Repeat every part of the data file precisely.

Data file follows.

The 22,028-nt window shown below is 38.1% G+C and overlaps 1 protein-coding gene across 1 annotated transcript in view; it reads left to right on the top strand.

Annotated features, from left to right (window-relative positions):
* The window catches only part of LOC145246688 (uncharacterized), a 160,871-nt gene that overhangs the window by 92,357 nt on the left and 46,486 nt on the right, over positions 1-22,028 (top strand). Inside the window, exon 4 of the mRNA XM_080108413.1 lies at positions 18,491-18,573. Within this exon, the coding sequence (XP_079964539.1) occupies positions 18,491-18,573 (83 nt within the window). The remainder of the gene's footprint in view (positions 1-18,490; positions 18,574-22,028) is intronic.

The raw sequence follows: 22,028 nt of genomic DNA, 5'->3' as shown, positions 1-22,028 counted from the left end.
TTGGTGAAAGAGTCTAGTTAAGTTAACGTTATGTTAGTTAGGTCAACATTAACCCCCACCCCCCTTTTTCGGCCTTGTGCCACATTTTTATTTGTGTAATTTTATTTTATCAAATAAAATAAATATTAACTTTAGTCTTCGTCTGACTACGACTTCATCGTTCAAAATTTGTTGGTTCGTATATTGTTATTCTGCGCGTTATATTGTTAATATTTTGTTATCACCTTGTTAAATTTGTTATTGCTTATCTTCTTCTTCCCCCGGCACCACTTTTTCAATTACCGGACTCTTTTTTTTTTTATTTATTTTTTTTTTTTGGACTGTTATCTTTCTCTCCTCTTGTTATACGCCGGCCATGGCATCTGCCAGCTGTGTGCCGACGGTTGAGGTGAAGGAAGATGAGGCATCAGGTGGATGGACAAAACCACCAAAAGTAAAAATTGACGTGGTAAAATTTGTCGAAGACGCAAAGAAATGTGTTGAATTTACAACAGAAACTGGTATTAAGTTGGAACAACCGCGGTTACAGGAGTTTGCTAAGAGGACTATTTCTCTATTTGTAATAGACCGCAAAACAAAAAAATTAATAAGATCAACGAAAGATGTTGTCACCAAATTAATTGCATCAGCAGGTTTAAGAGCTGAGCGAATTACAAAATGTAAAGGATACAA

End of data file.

The 22,028-nt window shown below is 38.1% G+C and overlaps 1 protein-coding gene across 1 annotated transcript in view; it reads left to right on the top strand.

Annotated features, from left to right (window-relative positions):
* The window catches only part of LOC145246688 (uncharacterized), a 160,871-nt gene that overhangs the window by 92,357 nt on the left and 46,486 nt on the right, over positions 1-22,028 (top strand). Inside the window, exon 4 of the mRNA XM_080108413.1 lies at positions 18,491-18,573. Within this exon, the coding sequence (XP_079964539.1) occupies positions 18,491-18,573 (83 nt within the window). The remainder of the gene's footprint in view (positions 1-18,490; positions 18,574-22,028) is intronic.

The raw sequence follows: 22,028 nt of genomic DNA, 5'->3' as shown, positions 1-22,028 counted from the left end.
TTGGTGAAAGAGTCTAGTTAAGTTAACGTTATGTTAGTTAGGTCAACATTAACCCCCACCCCCCTTTTTCGGCCTTGTGCCACATTTTTATTTGTGTAATTTTATTTTATCAAATAAAATAAATATTAACTTTAGTCTTCGTCTGACTACGACTTCATCGTTCAAAATTTGTTGGTTCGTATATTGTTATTCTGCGCGTTATATTGTTAATATTTTGTTATCACCTTGTTAAATTTGTTATTGCTTATCTTCTTCTTCCCCCGGCACCACTTTTTCAATTACCGGACTCTTTTTTTTTTTATTTATTTTTTTTTTTTGGACTGTTATCTTTCTCTCCTCTTGTTATACGCCGGCCATGGCATCTGCCAGCTGTGTGCCGACGGTTGAGGTGAAGGAAGATGAGGCATCAGGTGGATGGACAAAACCACCAAAAGTAAAAATTGACGTGGTAAAATTTGTCGAAGACGCAAAGAAATGTGTTGAATTTACAACAGAAACTGGTATTAAGTTGGAACAACCGCGGTTACAGGAGTTTGCTAAGAGGACTATTTCTCTATTTGTAATAGACCGCAAAACAAAAAAATTAATAAGATCAACGAAAGATGTTGTCACCAAATTAATTGCATCAGCAGGTTTAAGAGCTGAGCGAATTACAAAATGTAAAGGATACAA